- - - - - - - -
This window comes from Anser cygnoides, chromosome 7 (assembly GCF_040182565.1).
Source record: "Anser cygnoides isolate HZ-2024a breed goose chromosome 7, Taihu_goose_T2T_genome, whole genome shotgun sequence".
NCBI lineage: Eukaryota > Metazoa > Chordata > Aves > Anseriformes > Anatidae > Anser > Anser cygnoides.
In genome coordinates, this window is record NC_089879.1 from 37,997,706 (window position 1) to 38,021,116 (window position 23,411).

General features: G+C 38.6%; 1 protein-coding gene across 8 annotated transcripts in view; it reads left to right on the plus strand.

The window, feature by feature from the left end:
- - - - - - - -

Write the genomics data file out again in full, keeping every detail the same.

This window comes from Anser cygnoides, chromosome 7 (assembly GCF_040182565.1).
Source record: "Anser cygnoides isolate HZ-2024a breed goose chromosome 7, Taihu_goose_T2T_genome, whole genome shotgun sequence".
NCBI lineage: Eukaryota > Metazoa > Chordata > Aves > Anseriformes > Anatidae > Anser > Anser cygnoides.
In genome coordinates, this window is record NC_089879.1 from 37,997,706 (window position 1) to 38,021,116 (window position 23,411).

General features: G+C 38.6%; 1 protein-coding gene across 8 annotated transcripts in view; it reads left to right on the plus strand.

The window, feature by feature from the left end: